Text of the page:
Recent work carried out by scientists into the DNA genome of the dog has led to a revision of the theories of canine domestication. This in turn should be of benefit to our treatment of our present day dogs.
It was once believed (and sadly still is by some “experts” in dog training) that the dog was a domesticated wolf which was domesticated as a deliberate action by mankind as they settled into an agrarian lifestyle and stopped being hunter gatherers. As wolves approached human settlements to scavenge they were tamed and the dog developed from the Grey Wolf through a series of separate domestication events throughout the world, some 10,000 years ago.
Now however, A new genetic analysis of modern dogs and wolves suggests that man's best friend was domesticated before agriculture somewhere between 11,000 and 34,000 years ago which is supported by archaeological evidence.
But the origin of this domestication remains stubbornly mysterious. Researchers analyzed the genomes of wolves from three likely sites of domestication (the Middle East, Asia and eastern Europe), and found that modern dogs were not more closely related to any of the three. In fact, it seems that the closest wolf ancestors of today's dogs may have gone extinct, leaving no wild descendants. This suggests that modern dogs and grey wolves represent sister branches on an evolutionary tree descending from an older, common ancestor. The results contrast with previous theories that speculated dogs evolved from one of the sampled populations of grey wolves.
A new analysis of European archaeological sites containing large numbers of dead mammoths and dwellings built with mammoth bones has led to a new interpretation of how these sites were formed. It is suggested that their abrupt appearance may have been due to early modern humans working with the earliest domestic dogs to kill the mammoth. Alongside the mammoths are wolf and fox remains , which further support the hypothesis that Man and dog worked in combination to defend the mammoth prize from these other canids.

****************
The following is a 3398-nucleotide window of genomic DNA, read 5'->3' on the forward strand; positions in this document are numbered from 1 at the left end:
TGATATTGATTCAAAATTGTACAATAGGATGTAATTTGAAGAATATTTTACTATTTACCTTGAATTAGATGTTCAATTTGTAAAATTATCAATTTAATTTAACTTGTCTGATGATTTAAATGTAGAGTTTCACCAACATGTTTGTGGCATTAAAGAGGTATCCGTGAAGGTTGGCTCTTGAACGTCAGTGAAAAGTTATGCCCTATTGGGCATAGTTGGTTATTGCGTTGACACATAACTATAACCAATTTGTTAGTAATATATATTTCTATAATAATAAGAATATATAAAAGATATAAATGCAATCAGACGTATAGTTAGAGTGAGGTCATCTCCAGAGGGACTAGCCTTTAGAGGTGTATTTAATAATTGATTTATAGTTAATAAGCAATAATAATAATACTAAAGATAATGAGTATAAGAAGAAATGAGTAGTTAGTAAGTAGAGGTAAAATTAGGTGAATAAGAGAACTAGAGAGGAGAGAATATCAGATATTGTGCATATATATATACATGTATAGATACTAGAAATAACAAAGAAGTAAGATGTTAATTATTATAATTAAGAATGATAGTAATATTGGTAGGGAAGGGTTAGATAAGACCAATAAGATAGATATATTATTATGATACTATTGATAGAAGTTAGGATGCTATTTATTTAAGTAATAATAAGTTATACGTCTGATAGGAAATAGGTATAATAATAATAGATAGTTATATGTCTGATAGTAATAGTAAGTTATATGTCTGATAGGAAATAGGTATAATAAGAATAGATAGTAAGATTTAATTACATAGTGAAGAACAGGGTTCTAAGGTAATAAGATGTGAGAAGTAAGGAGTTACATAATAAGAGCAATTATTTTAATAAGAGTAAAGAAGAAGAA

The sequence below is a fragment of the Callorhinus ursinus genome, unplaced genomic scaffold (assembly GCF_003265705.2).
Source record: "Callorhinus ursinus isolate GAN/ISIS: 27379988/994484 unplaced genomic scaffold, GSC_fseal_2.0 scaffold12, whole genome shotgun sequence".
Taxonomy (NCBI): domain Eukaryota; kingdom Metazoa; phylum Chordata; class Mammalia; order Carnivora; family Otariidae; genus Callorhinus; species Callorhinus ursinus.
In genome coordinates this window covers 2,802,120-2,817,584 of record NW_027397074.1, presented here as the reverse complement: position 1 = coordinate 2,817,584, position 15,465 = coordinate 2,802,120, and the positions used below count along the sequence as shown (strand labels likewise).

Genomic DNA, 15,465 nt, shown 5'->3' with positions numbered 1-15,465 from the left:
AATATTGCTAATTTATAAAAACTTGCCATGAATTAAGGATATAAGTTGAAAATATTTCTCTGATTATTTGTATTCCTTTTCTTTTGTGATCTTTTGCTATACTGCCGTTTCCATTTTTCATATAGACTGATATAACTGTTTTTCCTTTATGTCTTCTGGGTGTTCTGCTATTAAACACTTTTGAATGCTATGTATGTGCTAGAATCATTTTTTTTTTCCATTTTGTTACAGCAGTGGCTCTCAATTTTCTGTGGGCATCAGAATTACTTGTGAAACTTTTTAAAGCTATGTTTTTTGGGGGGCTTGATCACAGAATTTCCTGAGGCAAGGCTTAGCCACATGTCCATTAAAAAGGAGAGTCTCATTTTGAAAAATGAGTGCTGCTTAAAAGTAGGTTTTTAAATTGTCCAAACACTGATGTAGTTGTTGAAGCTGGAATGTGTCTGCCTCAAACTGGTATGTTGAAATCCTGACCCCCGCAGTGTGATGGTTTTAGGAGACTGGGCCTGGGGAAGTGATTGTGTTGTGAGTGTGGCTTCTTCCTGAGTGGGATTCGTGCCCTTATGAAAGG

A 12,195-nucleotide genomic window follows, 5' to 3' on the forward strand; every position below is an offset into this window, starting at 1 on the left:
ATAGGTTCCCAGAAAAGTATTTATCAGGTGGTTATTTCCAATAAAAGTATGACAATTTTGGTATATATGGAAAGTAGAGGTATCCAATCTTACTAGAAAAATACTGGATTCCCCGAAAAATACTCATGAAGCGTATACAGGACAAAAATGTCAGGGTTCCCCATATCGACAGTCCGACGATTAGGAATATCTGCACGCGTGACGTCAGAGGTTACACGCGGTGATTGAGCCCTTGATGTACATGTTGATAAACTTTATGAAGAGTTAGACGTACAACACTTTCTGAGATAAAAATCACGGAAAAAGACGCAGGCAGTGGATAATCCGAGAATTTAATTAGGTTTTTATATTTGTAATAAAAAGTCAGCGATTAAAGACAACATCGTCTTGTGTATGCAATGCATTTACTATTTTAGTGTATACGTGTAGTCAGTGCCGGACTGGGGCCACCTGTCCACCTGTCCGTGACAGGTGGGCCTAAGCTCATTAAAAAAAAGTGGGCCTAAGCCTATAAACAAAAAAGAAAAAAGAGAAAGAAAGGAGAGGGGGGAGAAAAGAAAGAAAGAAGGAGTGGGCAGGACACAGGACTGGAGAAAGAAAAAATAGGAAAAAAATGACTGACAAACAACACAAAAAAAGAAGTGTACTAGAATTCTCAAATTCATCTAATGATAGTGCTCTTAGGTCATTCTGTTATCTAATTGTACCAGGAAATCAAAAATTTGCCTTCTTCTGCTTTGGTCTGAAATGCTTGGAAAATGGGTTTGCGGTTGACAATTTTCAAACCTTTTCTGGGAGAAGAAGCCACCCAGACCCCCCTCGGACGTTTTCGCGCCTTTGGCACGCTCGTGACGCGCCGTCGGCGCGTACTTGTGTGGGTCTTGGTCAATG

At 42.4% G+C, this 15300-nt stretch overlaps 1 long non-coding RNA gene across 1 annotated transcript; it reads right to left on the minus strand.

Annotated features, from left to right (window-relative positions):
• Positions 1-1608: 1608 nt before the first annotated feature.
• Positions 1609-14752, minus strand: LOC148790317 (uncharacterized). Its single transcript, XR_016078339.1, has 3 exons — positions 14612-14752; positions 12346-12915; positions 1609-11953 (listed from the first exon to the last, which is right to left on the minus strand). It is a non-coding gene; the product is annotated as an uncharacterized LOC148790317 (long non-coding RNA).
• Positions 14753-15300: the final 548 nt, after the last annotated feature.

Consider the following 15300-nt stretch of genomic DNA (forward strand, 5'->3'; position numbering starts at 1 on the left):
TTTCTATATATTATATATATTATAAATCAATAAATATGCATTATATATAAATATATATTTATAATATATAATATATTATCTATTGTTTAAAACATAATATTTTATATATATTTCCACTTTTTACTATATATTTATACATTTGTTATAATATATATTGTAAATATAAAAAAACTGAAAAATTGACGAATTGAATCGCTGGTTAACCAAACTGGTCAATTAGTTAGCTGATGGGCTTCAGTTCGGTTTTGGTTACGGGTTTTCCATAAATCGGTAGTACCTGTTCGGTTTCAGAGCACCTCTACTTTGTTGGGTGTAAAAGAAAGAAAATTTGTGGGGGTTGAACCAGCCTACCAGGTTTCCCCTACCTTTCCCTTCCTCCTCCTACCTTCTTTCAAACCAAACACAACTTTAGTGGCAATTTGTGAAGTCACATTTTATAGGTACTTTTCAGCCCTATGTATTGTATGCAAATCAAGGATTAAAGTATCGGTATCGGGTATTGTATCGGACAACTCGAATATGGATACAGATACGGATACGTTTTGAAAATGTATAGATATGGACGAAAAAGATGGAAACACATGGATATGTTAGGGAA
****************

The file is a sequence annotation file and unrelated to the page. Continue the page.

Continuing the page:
So if we know the ancestry , how will this help “Rover”, asleep in front of the fire ? Well it means that the myth of the Alpha male and female can finally be put to bed. Dogs are not wolves and therefore pack leader ideas should be erased from the “training manual”. Indeed this idea of a pack hierarchy came from the study of captive , unrelated wolves rather than the wild pack of wolves which display no such behaviours and instead act as a cooperative related pack sharing hunting and offspring nurturing duties.
From a dietary perspective the fact that wolves are unrelated to dogs blows a huge hole in the popular dietary fad of Biologically Appropriate Raw Food (BARF) as being more “natural” and “better” than dog food. The same research indicates that the first dogs were domesticated whilst people were hunter gatherers. However, when humans settled and became farmers there was a change in the physiology of the dog in which those dogs with a higher ratio of amylase were able to better exploit a starch-rich diet as they fed on refuse from agriculture. Thus dogs could benefit from agriculture more than wolves, whose habitat and fauna were under pressure from the spread of agrarian cultures.